Related synonyms: bleeding diathesis, clotting disorder, coagulation disorder, coagulopathy, haemostatic disorder
Bleeding disorders are usually taken to mean coagulopathies with reduced clotting of the blood but also encompass disorders characterised by abnormal platelet function or blood vessel walls that result in increased bleeding. Bleeding disorders may result from faults at many different levels in the coagulation process. They can range from severe and life-threatening conditions, such as haemophilia A, to much milder variants. Some bleeding symptoms (eg, bruising without obvious cause, nosebleeds and heavy menstrual bleeding) are quite common in the general population and there is phenotypical variation even among individuals with defined bleeding problems. Investigation of mild bleeding problems often fails to provide a diagnosis.
The coagulation cascade
When a blood vessel is injured, a series of biochemical reactions is brought into play. This has been presented in the past as a coagulation 'cascade', describing a series of reactions necessary to achieve haemostasis by the development of a clot, stopping its formation at the right time and eventually facilitating clot dissolution when the vessel has healed. The scientific literature has moved towards the concept of a cell-based model which has more relevance to in vivo mechanisms (see below).
Nevertheless, the coagulation cascade is still useful in describing the sequence of events that occur in vitro and on which laboratory tests of coagulation are based.
Most of the proteins required for the cascade are produced by the liver as inactive precursors (zymogens) which are then modified into clotting factors. There are two routes for activation of the coagulation system: an intrinsic and an extrinsic pathway. The intrinsic pathway is activated by contact with collagen from damaged blood vessels (or indeed any negatively charged surface). The extrinsic pathway is activated by contact with tissue factor from the surface of extravascular cells.
Both routes end in a final common pathway - the proteolytic activation of thrombin and the cleaving of fibrinogen to form a fibrin clot. The intrinsic pathway is the main 'player' in this scenario, with the extrinsic pathway acting as an enhancer.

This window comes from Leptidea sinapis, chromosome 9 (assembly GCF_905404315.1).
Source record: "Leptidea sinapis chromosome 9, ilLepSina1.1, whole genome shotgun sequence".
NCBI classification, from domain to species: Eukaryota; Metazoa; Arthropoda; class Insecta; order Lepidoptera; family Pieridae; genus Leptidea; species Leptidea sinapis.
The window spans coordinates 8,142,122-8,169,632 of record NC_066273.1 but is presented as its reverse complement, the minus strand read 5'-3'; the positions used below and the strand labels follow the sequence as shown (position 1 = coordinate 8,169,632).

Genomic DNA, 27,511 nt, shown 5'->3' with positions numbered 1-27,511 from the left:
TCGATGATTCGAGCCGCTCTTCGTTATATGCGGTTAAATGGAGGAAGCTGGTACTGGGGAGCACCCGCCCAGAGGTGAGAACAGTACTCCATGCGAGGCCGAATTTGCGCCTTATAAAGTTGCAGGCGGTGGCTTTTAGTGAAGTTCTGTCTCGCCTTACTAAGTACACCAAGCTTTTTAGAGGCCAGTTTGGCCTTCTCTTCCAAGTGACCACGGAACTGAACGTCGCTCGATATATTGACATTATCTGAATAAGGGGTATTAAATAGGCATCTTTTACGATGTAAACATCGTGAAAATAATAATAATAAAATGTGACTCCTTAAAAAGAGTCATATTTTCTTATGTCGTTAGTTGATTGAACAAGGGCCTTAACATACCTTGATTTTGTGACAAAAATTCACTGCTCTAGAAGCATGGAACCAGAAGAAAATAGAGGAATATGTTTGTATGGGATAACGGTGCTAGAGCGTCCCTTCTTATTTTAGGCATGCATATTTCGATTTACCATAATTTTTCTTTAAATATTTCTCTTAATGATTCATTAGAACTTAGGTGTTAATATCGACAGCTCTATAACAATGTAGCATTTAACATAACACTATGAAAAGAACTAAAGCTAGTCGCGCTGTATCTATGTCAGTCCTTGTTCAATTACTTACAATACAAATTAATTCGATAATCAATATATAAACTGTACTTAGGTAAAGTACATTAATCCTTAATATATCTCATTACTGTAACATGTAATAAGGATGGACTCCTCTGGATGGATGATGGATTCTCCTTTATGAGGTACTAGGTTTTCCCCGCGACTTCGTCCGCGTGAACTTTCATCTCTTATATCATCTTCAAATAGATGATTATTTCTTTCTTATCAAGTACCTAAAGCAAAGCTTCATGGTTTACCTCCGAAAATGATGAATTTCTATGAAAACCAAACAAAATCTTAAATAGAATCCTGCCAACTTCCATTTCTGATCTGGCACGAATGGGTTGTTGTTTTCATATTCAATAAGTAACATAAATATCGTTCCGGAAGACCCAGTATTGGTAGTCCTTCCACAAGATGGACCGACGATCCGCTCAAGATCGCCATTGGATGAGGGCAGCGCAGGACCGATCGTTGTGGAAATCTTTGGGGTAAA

The cell-based model
The original cascade proposed by McFarlane in 1964 has been developed over the ensuing decades. A newer model describes the complex formed by tissue factor and factor VII. These participate in the activation of factor IX, indicating that the intrinsic and extrinsic coagulation pathways are linked almost from the outset. The new cascade model identifies a role for endothelial cells and details the influence of host factors, including the role of inflammation in coagulation.
Three stages are identified in the cell-based model in which it is envisaged that most of the processes involved occur at the cell surface level:
- Initiation - tissue injury exposes tissue factor (TF) to plasma. TF-expressing cells are found in the blood vessel walls but can also be induced in monocytes and TF-bearing microparticles derived from monocytes and platelets.
- Amplification - small amounts of thrombin induce platelet activation and aggregation and promote activation of factors V, VIII and XI on platelet surfaces.
- Propagation - this involves the formation of proteins (eg, tenase, prothrombinase) ending in the formation of the thrombin clot.
Platelets are identified as having three functions - control of thrombin generation, support of fibrin formation and regulation of fibrin clot retraction. It has been postulated that different populations of platelets, with distinct surface properties, are involved in these coagulant functions.
Bleeding disorders can be classified as either congenital or acquired:
Congenital bleeding disorders
- Von Willebrand's disease (vWD) is the most common inherited bleeding disorder. Usually the condition is mild without spontaneous bleeding. It occurs equally in men and women and is caused by reduced production or abnormality of Von Willebrand's factor (vWF) that both promotes normal platelet function and stabilises factor VIII.
- Haemophilia A (factor VIII deficiency) and haemophilia B (factor IX deficiency or Christmas' disease) are the most well-known congenital bleeding disorders as well as notable examples of X-linked genetic disease.
- Other inherited bleeding disorders affecting the coagulation pathway are much rarer and inherited in an autosomal recessive fashion; for example, prothrombin (factor II) deficiency is found in about 1 in 2 million individuals.